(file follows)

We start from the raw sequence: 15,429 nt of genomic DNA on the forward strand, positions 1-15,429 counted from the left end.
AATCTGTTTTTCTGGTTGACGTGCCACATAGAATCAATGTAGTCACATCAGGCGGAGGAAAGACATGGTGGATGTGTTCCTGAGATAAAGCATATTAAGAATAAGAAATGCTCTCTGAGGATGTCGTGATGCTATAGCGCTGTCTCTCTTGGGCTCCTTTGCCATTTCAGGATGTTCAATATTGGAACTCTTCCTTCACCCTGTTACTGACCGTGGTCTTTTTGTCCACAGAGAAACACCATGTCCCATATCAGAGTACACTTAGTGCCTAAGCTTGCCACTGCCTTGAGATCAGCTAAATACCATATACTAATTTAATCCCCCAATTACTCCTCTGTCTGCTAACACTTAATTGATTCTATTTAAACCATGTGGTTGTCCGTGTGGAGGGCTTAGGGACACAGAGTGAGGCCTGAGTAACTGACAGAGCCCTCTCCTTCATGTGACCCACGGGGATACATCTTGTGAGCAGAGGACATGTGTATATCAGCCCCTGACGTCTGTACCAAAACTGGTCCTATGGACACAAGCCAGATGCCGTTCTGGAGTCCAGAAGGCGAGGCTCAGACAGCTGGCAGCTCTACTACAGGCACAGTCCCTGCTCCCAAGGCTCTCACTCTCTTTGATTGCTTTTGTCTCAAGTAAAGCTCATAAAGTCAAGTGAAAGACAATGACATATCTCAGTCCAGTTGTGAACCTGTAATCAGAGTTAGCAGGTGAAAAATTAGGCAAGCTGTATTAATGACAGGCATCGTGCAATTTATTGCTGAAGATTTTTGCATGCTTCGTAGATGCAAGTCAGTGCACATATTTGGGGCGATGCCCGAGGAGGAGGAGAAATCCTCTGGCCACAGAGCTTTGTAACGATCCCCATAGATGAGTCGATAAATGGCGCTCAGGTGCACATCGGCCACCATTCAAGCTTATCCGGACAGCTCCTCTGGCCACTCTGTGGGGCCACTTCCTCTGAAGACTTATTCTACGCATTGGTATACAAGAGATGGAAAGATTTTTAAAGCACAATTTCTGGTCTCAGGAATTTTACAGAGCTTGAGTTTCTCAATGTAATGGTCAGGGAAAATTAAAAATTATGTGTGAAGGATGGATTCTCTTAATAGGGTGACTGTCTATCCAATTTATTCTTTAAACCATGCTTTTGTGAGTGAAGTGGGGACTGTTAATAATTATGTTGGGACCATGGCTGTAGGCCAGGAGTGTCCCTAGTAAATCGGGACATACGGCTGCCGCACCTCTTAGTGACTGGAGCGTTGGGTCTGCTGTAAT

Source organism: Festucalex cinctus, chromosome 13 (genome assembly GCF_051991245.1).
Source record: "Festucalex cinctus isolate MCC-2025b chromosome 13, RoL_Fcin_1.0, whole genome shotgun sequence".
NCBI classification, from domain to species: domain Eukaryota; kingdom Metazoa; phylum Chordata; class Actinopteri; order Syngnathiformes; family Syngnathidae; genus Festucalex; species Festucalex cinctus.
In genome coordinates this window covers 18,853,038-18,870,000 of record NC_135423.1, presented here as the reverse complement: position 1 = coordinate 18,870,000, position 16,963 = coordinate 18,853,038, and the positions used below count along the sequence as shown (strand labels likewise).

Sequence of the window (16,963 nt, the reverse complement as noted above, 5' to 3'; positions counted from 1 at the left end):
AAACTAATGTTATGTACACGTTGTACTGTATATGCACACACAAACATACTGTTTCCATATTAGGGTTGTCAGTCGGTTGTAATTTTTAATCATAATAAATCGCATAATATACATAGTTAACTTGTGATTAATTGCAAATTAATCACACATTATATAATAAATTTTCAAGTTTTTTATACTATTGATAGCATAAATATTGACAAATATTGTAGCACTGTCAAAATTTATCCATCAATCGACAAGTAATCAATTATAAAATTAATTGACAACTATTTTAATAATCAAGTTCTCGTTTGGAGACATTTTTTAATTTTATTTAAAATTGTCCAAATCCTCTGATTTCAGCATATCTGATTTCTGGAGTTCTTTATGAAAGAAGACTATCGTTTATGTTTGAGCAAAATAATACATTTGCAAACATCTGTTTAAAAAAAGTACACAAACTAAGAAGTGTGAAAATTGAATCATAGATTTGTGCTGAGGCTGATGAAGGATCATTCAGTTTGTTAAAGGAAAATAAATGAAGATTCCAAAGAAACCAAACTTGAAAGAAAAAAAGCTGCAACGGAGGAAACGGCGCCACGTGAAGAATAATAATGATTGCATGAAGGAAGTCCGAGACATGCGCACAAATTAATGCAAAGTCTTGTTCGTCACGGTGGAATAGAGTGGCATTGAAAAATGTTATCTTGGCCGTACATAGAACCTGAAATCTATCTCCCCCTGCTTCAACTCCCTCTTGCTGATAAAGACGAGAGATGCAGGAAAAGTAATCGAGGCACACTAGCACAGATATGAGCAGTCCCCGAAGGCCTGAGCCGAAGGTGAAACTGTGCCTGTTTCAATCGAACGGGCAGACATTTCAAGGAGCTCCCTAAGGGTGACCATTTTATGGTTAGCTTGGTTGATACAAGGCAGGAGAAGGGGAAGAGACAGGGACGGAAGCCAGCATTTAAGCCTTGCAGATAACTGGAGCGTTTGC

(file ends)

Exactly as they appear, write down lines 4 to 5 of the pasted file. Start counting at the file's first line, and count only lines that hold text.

Source record: "Festucalex cinctus isolate MCC-2025b chromosome 13, RoL_Fcin_1.0, whole genome shotgun sequence".
NCBI classification, from domain to species: domain Eukaryota; kingdom Metazoa; phylum Chordata; class Actinopteri; order Syngnathiformes; family Syngnathidae; genus Festucalex; species Festucalex cinctus.